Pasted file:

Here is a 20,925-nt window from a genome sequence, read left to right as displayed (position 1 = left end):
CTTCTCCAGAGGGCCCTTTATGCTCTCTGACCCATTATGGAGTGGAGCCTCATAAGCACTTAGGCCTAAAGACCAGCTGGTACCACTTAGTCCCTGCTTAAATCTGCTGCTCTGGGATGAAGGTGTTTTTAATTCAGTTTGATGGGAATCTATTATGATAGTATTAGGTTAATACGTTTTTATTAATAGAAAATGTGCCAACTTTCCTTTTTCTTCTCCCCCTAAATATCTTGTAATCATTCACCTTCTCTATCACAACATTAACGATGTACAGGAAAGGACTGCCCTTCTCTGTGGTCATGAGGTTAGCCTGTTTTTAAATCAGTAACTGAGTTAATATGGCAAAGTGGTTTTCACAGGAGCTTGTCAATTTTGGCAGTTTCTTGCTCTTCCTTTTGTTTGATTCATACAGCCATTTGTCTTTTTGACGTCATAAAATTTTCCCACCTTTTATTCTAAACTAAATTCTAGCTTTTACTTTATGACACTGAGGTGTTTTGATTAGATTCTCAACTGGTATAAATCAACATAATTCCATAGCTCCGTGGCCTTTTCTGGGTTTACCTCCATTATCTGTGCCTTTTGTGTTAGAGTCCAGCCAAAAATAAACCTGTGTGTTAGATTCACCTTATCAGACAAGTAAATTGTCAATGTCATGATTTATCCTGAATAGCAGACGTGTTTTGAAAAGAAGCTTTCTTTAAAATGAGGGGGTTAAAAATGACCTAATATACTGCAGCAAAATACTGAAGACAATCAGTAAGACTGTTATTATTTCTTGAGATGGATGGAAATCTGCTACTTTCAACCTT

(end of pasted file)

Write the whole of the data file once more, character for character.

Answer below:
Here is a 20,925-nt window from a genome sequence, read left to right as displayed (position 1 = left end):
CTTCTCCAGAGGGCCCTTTATGCTCTCTGACCCATTATGGAGTGGAGCCTCATAAGCACTTAGGCCTAAAGACCAGCTGGTACCACTTAGTCCCTGCTTAAATCTGCTGCTCTGGGATGAAGGTGTTTTTAATTCAGTTTGATGGGAATCTATTATGATAGTATTAGGTTAATACGTTTTTATTAATAGAAAATGTGCCAACTTTCCTTTTTCTTCTCCCCCTAAATATCTTGTAATCATTCACCTTCTCTATCACAACATTAACGATGTACAGGAAAGGACTGCCCTTCTCTGTGGTCATGAGGTTAGCCTGTTTTTAAATCAGTAACTGAGTTAATATGGCAAAGTGGTTTTCACAGGAGCTTGTCAATTTTGGCAGTTTCTTGCTCTTCCTTTTGTTTGATTCATACAGCCATTTGTCTTTTTGACGTCATAAAATTTTCCCACCTTTTATTCTAAACTAAATTCTAGCTTTTACTTTATGACACTGAGGTGTTTTGATTAGATTCTCAACTGGTATAAATCAACATAATTCCATAGCTCCGTGGCCTTTTCTGGGTTTACCTCCATTATCTGTGCCTTTTGTGTTAGAGTCCAGCCAAAAATAAACCTGTGTGTTAGATTCACCTTATCAGACAAGTAAATTGTCAATGTCATGATTTATCCTGAATAGCAGACGTGTTTTGAAAAGAAGCTTTCTTTAAAATGAGGGGGTTAAAAATGACCTAATATACTGCAGCAAAATACTGAAGACAATCAGTAAGACTGTTATTATTTCTTGAGATGGATGGAAATCTGCTACTTTCAACCTT